President Obama Announces Immigration Reform Plans

    “Our immigration system is broken, and everybody knows it”: Obama

    I.S. Saluja

    WASHINGTON (TIP): Ignoring dire warnings of Republicans to “Emperor Obama” that his planned executive action to grant deportation relief to millions of undocumented immigrants would “poison the well” in Congress, Obama announced his immigration reform plans to the country on Thursday, November 20 to help build a system that “lives up to our heritage as a nation of laws and a nation of immigrants.” Stating “Americans are tired of gridlock”, Obama offered to “work with both the parties” to fix the “broken system”. However, he said that he had tried to work with Congress, and blamed the House of Representatives for a bipartisan Senate bill never seeing a yes-no vote.

    Still, the president said, he hopes to eventually “pass that kind of common sense law.” “This plan, which will be enacted by executive action, “will help secure the border, hold nearly 5 million undocumented immigrants accountable, and ensure that everyone plays by the same rules,” the White House said in a press release. Obama announced the actions on immigration in an address from the White House. He is expected to sign the actions at a rally in Las Vegas on Friday, November 21. “Our immigration system is broken, and everybody knows it,” he said, later adding that his critics call the plan a form of amnesty. “Well, it’s not.” Obama said. “Amnesty is the immigration system we have todaymillions of people who live here without paying their taxes or playing by the rules, while politicians use the issue to scare people and whip up votes at election time.” Obama emphasized in his address that he is instead pushing for the accountability of undocumented immigrants.

    “That’s the real amnesty-leaving this broken system the way it is. Mass amnesty would be unfair. Mass deportation would be both impossible and contrary to our character. What I’m describing is accountability-a commonsense, middle ground approach: If you meet the criteria, you can come out of the shadows and get right with the law,” the president said. “If you’re a criminal, you’ll be deported. If you plan to enter the U.S. illegally, your chances of getting caught and sent back just went up.” The three main elements of the actions will be cracking down on illegal immigration at the border; deporting felons, but not families; and establishing criminal background checks and taxes for undocumented immigrants.

    “By registering and passing criminal and national security background checks, millions of undocumented immigrants will start paying their fair share of taxes and temporarily stay in the U.S. without fear of deportation for three years at a time,” the White House release said. If undocumented immigrants submit to these background checks, register with the government, pay fees and show they have a child born in the U.S., then they “will have the opportunity to request temporary relief from deportation and work authorization for three years at a time.” These reforms will actually make it more difficult to enter the country without documentation, Obama said, but some did not agree.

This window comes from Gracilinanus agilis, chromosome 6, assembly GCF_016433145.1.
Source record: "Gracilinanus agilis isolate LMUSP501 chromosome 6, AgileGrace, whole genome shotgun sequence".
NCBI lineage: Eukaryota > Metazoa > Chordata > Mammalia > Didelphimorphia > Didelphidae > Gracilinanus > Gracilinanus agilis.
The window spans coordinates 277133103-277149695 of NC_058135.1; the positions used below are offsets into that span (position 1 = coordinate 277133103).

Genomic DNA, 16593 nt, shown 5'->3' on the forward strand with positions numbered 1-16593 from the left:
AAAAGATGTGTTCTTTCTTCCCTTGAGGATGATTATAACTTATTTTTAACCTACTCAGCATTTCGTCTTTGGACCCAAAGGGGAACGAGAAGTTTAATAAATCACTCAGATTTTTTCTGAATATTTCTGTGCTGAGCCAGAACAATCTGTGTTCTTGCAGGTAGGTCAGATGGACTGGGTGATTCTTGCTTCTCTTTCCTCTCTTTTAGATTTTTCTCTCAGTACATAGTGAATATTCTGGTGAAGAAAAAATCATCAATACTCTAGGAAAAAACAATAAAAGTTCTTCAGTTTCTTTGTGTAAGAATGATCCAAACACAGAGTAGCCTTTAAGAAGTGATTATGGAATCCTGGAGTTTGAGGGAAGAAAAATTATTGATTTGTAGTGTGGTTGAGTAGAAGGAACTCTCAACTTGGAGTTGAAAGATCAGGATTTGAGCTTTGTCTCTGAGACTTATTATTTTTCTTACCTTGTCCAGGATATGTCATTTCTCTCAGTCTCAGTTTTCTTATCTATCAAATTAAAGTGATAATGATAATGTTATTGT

Texas Governor Rick Perry said in a statement that Obama’s “decision tonight will lead to more illegal immigration, not less.” Obama addressed critics of the plan, explaining that “tracking down, rounding up, and deporting millions of people isn’t realistic. Anyone who suggests otherwise isn’t being straight with you.” “By providing individuals with an opportunity to come out of the shadows and work legally, we will also help crack down on companies who hired undocumented workers, which undermines the wages of all workers, and ensure that individuals are playing by the rules and paying their fair share of taxes,” the release said. The president’s executive actions will also expand the existing Deferred Action for Childhood Arrivals program. The rule currently offers temporary relief from deportation to children who had been in the country for at least five years and meet certain criteria.

    Now, anyone who came to the U.S. as a child can apply if they entered before Jan. 1, 2010-no matter how old they are now. The White House also said that DACA relief will be granted for three years in the country going forward. Obama’s reforms will also cover a wide swath of issues related to immigration such as shifting more resources to the border, streamlining the immigration court process, and implementing a new Priority Enforcement Program that removes criminals. Additionally, Secretary of Homeland Security Jeh Johnson will issue a memorandum making “clear that the government’s enforcement activity should be focused on national security threats, serious criminals, and recent border crossers,” as opposed to families.

    In his address, Obama cited scripture: “We shall not oppress the stranger, for we know the heart of a stranger.” He went on to add “We were strangers once, too”. He said that this country is a country of immigrants, no matter what ocean they had crossed. He also quoted his predecessor Bush who had said about illegal immigrants, ” They are a part of American life”. The president’s actions will also cover several other facets of immigration and naturalization, including “enhancing options for foreign entrepreneurs” and “streamlining the process for foreign workers and their employers.”

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